A carbon budget is the maximum amount of carbon that can be released into the atmosphere while keeping a reasonable chance of staying below a given temperature rise. Budgets are typically expressed in gigatonnes of carbon (GtC) or carbon dioxide (GtCO2).

Global CO2 emissions from fossil fuels and industry have increased every decade from an average of 3.1±0.2 GtC yr-1 (11.4 GtCO2) in the 1960s to an average of 9.4±0.5 yr-1 during 2007-2016 (34.4 GtCO2). Emissions in 2016 were 9.9±0.5 (36.3 GtCO2) with a share of coal (40%), oil (34%), gas (19%), cement (6%), and flaring (1%). Global emissions in 2017 are projected to increase by 2% (+0.8% to +3.0%) after three years of almost no growth, reaching 10.0±0.5 GtC (36.8 GtCO2), a new high record.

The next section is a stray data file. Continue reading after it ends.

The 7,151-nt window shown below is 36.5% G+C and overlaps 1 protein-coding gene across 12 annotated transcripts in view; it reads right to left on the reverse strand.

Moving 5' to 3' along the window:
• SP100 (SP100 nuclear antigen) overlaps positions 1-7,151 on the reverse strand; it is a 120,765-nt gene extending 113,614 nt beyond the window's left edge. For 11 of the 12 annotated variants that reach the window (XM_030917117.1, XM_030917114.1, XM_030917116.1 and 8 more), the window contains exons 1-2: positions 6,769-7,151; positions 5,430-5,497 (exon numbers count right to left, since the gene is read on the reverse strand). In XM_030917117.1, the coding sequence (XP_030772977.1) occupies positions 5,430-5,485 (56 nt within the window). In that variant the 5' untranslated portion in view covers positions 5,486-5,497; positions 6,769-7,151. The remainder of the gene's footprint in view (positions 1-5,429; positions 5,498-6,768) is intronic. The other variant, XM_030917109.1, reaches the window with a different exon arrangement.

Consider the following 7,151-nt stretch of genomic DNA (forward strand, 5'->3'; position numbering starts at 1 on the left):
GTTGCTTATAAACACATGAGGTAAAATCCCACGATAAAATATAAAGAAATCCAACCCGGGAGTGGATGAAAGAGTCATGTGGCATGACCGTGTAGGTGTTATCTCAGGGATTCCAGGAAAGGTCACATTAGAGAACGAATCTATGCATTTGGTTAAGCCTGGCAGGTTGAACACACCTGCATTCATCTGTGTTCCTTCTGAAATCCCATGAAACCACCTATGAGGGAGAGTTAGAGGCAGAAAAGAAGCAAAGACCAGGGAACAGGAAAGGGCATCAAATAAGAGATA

Inforgraphics produced by The Global Carbon Project (GCP).



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